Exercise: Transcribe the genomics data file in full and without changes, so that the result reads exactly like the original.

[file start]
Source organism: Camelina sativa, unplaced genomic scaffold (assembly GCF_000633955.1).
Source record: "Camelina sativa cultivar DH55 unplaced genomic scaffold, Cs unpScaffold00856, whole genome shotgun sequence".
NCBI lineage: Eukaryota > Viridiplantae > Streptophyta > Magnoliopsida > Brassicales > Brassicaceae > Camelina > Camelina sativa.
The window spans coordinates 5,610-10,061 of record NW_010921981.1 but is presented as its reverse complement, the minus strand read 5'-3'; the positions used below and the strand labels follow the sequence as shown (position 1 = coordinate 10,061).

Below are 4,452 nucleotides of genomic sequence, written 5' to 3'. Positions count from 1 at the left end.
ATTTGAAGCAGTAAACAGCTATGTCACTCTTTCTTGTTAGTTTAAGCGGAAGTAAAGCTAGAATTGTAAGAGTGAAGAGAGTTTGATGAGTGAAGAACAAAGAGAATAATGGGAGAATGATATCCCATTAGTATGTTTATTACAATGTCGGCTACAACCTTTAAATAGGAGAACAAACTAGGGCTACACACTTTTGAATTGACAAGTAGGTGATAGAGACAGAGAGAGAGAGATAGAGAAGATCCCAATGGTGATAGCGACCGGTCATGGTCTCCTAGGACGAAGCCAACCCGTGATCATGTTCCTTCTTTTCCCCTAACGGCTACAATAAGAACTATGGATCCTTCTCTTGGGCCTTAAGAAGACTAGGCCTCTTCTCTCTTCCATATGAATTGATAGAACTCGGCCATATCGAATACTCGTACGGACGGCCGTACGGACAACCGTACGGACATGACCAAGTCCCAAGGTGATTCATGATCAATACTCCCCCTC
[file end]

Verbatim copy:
Source organism: Camelina sativa, unplaced genomic scaffold (assembly GCF_000633955.1).
Source record: "Camelina sativa cultivar DH55 unplaced genomic scaffold, Cs unpScaffold00856, whole genome shotgun sequence".
NCBI lineage: Eukaryota > Viridiplantae > Streptophyta > Magnoliopsida > Brassicales > Brassicaceae > Camelina > Camelina sativa.
The window spans coordinates 5,610-10,061 of record NW_010921981.1 but is presented as its reverse complement, the minus strand read 5'-3'; the positions used below and the strand labels follow the sequence as shown (position 1 = coordinate 10,061).

Below are 4,452 nucleotides of genomic sequence, written 5' to 3'. Positions count from 1 at the left end.
ATTTGAAGCAGTAAACAGCTATGTCACTCTTTCTTGTTAGTTTAAGCGGAAGTAAAGCTAGAATTGTAAGAGTGAAGAGAGTTTGATGAGTGAAGAACAAAGAGAATAATGGGAGAATGATATCCCATTAGTATGTTTATTACAATGTCGGCTACAACCTTTAAATAGGAGAACAAACTAGGGCTACACACTTTTGAATTGACAAGTAGGTGATAGAGACAGAGAGAGAGAGATAGAGAAGATCCCAATGGTGATAGCGACCGGTCATGGTCTCCTAGGACGAAGCCAACCCGTGATCATGTTCCTTCTTTTCCCCTAACGGCTACAATAAGAACTATGGATCCTTCTCTTGGGCCTTAAGAAGACTAGGCCTCTTCTCTCTTCCATATGAATTGATAGAACTCGGCCATATCGAATACTCGTACGGACGGCCGTACGGACAACCGTACGGACATGACCAAGTCCCAAGGTGATTCATGATCAATACTCCCCCTC